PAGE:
At least two main findings emerge from this study. First, analgesic and motor placebo responses appear to be mediated by verbally induced expectations. Although the subjects' expectations were not directly measured, many studies shows verbal suggestions affect expectations. Opposite verbal suggestions modulated pain in contradictory directions and most important, even after a pharmacological analgesic preconditioning, a significant hyperalgesic effect occurred when suggestion of pain increase was given This indicates that the placebo effect of was caused by expectation of analgesia and not by the pharmacological preconditioning per se. This can also be seen in Parkinsonian patients, whose motor worsening appears to depend on verbally induced expectation; in fact, the opposite verbal suggestion was enough to reverse this effect. The second important finding is that verbally induced expectations of hormonal increase and decrease had no effect on hormonal plasma concentrations. However, placebo administration after sumatriptan preconditioning mimicked the effects of the sumatriptan itself. It is important to point out that these sumatriptan-like effects occurred regardless of whether verbal suggestions were given for GH increase or decrease. Thus verbal manipulations that are likely to affect expectations did not influence hormonal secretion.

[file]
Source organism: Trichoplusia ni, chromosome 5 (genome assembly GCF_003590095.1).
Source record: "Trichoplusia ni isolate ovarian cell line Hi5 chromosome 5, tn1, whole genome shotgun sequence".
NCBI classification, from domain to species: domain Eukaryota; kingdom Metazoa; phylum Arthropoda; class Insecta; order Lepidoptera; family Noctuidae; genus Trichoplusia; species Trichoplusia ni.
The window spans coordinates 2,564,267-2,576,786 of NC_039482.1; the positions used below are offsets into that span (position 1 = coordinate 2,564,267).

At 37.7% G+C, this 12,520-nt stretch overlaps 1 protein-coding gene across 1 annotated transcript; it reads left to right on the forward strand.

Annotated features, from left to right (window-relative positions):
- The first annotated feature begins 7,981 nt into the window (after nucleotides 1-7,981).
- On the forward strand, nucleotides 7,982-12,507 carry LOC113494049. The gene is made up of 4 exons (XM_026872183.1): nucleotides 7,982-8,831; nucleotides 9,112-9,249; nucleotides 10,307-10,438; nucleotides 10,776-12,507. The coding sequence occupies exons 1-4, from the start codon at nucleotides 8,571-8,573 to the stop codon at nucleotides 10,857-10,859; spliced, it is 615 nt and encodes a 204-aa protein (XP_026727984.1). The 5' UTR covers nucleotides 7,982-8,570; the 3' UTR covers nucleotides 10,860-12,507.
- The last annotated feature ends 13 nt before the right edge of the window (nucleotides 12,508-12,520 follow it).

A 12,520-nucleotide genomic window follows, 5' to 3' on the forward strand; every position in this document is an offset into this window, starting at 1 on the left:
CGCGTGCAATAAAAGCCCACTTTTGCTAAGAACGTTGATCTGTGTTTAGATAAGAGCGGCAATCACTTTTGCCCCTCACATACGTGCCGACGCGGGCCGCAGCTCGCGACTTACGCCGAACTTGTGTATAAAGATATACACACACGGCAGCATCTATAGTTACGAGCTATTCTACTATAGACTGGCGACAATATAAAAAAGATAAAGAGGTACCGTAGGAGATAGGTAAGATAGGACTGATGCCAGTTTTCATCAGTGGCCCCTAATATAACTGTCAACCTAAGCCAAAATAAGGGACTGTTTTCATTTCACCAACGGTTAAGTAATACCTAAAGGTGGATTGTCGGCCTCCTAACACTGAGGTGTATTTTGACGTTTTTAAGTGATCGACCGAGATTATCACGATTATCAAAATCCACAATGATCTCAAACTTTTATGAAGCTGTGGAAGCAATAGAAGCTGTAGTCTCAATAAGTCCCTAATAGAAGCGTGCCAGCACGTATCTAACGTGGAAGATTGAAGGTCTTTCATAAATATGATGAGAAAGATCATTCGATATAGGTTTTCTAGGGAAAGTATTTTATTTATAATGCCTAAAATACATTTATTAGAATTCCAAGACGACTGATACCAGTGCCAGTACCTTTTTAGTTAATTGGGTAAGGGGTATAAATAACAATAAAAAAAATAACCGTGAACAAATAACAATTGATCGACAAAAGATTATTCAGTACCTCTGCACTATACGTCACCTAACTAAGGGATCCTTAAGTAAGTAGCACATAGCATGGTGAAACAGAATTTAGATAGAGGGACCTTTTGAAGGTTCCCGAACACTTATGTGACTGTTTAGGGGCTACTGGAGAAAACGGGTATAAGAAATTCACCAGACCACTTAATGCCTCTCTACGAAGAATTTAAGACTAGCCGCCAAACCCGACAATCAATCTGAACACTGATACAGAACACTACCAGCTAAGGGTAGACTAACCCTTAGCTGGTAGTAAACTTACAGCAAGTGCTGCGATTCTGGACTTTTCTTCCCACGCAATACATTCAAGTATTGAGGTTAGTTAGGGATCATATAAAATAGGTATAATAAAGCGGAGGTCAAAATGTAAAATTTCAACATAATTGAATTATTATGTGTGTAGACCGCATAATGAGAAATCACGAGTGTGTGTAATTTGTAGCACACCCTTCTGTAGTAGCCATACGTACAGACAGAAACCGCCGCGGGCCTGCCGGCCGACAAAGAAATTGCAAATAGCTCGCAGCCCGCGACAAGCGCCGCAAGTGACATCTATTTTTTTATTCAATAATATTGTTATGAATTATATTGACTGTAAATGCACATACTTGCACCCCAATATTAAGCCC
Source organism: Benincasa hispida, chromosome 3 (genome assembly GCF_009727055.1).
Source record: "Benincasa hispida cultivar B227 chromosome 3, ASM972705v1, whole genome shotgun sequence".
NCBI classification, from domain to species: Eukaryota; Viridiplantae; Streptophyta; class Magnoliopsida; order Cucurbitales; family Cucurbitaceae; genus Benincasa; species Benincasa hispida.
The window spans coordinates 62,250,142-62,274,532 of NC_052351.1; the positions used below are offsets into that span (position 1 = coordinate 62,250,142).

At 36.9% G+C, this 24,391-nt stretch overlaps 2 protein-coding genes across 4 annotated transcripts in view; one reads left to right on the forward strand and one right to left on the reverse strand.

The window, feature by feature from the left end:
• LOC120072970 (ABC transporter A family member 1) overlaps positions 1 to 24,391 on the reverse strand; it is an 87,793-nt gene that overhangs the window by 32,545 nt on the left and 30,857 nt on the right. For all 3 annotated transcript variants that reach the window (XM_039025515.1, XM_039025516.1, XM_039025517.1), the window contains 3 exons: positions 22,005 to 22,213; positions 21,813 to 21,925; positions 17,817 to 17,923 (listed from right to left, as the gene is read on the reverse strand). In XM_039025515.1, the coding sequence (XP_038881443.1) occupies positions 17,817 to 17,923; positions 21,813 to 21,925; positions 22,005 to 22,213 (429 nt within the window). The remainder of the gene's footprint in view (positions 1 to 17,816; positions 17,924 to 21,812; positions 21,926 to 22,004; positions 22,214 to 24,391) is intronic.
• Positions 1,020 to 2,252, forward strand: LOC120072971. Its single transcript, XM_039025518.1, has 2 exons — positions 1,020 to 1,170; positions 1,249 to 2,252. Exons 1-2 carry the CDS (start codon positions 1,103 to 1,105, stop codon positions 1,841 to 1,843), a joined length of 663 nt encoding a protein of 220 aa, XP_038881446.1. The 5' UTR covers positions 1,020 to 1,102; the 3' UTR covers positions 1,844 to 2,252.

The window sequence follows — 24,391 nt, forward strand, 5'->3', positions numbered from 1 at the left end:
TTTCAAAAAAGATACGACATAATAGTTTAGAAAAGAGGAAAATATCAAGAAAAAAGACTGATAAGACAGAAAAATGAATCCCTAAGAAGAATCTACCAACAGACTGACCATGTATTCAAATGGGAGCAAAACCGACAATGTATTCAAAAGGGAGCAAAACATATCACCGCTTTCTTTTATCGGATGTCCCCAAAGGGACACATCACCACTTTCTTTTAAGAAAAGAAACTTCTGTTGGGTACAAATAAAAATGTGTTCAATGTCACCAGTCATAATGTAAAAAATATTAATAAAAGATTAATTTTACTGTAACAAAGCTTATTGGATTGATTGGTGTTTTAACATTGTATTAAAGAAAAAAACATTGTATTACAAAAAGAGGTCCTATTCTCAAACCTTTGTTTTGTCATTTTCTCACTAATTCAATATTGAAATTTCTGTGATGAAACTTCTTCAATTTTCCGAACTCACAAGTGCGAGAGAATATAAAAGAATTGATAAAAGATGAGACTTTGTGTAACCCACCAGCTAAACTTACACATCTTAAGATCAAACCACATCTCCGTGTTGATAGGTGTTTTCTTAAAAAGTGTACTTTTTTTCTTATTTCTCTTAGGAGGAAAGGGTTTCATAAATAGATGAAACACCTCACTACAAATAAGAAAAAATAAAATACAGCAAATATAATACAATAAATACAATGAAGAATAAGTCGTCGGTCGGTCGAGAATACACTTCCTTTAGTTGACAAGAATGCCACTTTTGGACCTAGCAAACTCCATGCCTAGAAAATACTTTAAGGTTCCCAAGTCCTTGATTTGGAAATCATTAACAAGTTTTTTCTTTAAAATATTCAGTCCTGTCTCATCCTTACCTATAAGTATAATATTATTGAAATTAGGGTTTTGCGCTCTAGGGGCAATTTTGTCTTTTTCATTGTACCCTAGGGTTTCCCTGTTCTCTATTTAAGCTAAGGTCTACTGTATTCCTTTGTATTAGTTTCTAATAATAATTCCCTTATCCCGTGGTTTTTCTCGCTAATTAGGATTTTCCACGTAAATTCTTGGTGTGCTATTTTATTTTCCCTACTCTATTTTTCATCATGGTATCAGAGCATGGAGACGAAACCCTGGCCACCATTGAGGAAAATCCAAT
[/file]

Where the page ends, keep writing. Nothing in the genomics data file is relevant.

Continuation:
“[I]n the present study, conditioning appears to play a crucial role in the placebo responses of human unconscious physiological functions, whereas expectations replace conditioning when conscious perception is involved (e.g., pain and motor performance).” Benedetti et al., 2003The two key mechanisms underpinning placebo effects and nocebo effects are expectations, and conditioning (Pavlovian, Classical Conditioning). The mechanism explaining the placebo or nocebo effect depends on the context. In some cases conditioning and expectations may contribute to the effect, while in others one or the other may be involved. However, some have pointed out the conditioning is a form of expectation. Thus, if this is the case conditioning always involves expectation, whereas the reverse may not be true.